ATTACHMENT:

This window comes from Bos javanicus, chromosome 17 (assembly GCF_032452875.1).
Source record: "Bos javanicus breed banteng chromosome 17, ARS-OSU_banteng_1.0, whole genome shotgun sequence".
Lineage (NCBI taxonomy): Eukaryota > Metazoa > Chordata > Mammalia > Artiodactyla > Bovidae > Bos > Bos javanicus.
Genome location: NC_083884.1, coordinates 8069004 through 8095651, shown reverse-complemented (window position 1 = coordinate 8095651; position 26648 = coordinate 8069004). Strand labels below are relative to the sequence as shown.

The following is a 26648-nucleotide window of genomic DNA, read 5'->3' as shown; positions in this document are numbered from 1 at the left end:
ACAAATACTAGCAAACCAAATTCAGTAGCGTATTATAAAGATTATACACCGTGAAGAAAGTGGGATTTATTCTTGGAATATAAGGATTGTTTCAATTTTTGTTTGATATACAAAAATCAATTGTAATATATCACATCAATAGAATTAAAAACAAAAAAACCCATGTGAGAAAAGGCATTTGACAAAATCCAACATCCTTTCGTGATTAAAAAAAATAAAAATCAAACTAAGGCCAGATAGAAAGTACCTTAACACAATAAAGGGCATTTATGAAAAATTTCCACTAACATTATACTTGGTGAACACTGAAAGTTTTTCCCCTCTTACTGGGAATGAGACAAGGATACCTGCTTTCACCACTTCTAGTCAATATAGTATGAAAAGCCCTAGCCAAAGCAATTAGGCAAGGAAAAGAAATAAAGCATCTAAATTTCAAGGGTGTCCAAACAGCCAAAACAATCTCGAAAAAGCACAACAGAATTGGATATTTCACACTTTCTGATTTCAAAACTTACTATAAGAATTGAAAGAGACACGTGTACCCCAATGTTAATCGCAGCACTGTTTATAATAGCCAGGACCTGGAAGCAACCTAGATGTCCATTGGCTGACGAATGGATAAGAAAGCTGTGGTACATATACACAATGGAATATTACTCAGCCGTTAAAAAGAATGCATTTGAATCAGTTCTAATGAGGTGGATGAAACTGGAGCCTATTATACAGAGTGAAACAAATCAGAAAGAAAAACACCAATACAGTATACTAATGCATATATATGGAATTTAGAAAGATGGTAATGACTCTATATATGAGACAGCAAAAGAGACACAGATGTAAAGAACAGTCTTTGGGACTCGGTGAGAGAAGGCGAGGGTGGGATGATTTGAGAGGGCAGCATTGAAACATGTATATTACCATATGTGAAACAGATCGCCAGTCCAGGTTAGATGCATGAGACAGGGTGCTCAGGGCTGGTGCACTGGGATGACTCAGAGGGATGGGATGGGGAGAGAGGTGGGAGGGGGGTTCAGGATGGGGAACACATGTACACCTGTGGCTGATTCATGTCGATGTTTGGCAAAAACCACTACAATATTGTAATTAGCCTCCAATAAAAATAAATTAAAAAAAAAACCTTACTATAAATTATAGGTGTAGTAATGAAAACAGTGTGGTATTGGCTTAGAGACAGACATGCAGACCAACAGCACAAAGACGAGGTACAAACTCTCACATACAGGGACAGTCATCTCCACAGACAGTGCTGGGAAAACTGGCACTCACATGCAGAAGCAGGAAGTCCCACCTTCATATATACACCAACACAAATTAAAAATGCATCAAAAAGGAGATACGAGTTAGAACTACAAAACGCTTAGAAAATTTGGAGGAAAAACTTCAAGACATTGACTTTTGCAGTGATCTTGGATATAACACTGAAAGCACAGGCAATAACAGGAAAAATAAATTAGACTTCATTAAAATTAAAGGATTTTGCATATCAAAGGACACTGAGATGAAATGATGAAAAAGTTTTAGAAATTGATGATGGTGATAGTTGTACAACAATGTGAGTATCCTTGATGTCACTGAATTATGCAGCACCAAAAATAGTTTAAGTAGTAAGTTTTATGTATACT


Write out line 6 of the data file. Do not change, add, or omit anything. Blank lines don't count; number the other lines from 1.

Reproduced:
ACAAATACTAGCAAACCAAATTCAGTAGCGTATTATAAAGATTATACACCGTGAAGAAAGTGGGATTTATTCTTGGAATATAAGGATTGTTTCAATTTTTGTTTGATATACAAAAATCAATTGTAATATATCACATCAATAGAATTAAAAACAAAAAAACCCATGTGAGAAAAGGCATTTGACAAAATCCAACATCCTTTCGTGATTAAAAAAAATAAAAATCAAACTAAGGCCAGATAGAAAGTACCTTAACACAATAAAGGGCATTTATGAAAAATTTCCACTAACATTATACTTGGTGAACACTGAAAGTTTTTCCCCTCTTACTGGGAATGAGACAAGGATACCTGCTTTCACCACTTCTAGTCAATATAGTATGAAAAGCCCTAGCCAAAGCAATTAGGCAAGGAAAAGAAATAAAGCATCTAAATTTCAAGGGTGTCCAAACAGCCAAAACAATCTCGAAAAAGCACAACAGAATTGGATATTTCACACTTTCTGATTTCAAAACTTACTATAAGAATTGAAAGAGACACGTGTACCCCAATGTTAATCGCAGCACTGTTTATAATAGCCAGGACCTGGAAGCAACCTAGATGTCCATTGGCTGACGAATGGATAAGAAAGCTGTGGTACATATACACAATGGAATATTACTCAGCCGTTAAAAAGAATGCATTTGAATCAGTTCTAATGAGGTGGATGAAACTGGAGCCTATTATACAGAGTGAAACAAATCAGAAAGAAAAACACCAATACAGTATACTAATGCATATATATGGAATTTAGAAAGATGGTAATGACTCTATATATGAGACAGCAAAAGAGACACAGATGTAAAGAACAGTCTTTGGGACTCGGTGAGAGAAGGCGAGGGTGGGATGATTTGAGAGGGCAGCATTGAAACATGTATATTACCATATGTGAAACAGATCGCCAGTCCAGGTTAGATGCATGAGACAGGGTGCTCAGGGCTGGTGCACTGGGATGACTCAGAGGGATGGGATGGGGAGAGAGGTGGGAGGGGGGTTCAGGATGGGGAACACATGTACACCTGTGGCTGATTCATGTCGATGTTTGGCAAAAACCACTACAATATTGTAATTAGCCTCCAATAAAAATAAATTAAAAAAAAAACCTTACTATAAATTATAGGTGTAGTAATGAAAACAGTGTGGTATTGGCTTAGAGACAGACATGCAGACCAACAGCACAAAGACGAGGTACAAACTCTCACATACAGGGACAGTCATCTCCACAGACAGTGCTGGGAAAACTGGCACTCACATGCAGAAGCAGGAAGTCCCACCTTCATATATACACCAACACAAATTAAAAATGCATCAAAAAGGAGATACGAGTTAGAACTACAAAACGCTTAGAAAATTTGGAGGAAAAACTTCAAGACATTGACTTTTGCAGTGATCTTGGATATAACACTGAAAGCACAGGCAATAACAGGAAAAATAAATTAGACTTCATTAAAATTAAAGGATTTTGCATATCAAAGGACACTGAGATGAAATGATGAAAAAGTTTTAGAAATTGATGATGGTGATAGTTGTACAACAATGTGAGTATCCTTGATGTCACTGAATTATGCAGCACCAAAAATAGTTTAAGTAGTAAGTTTTATGTATACT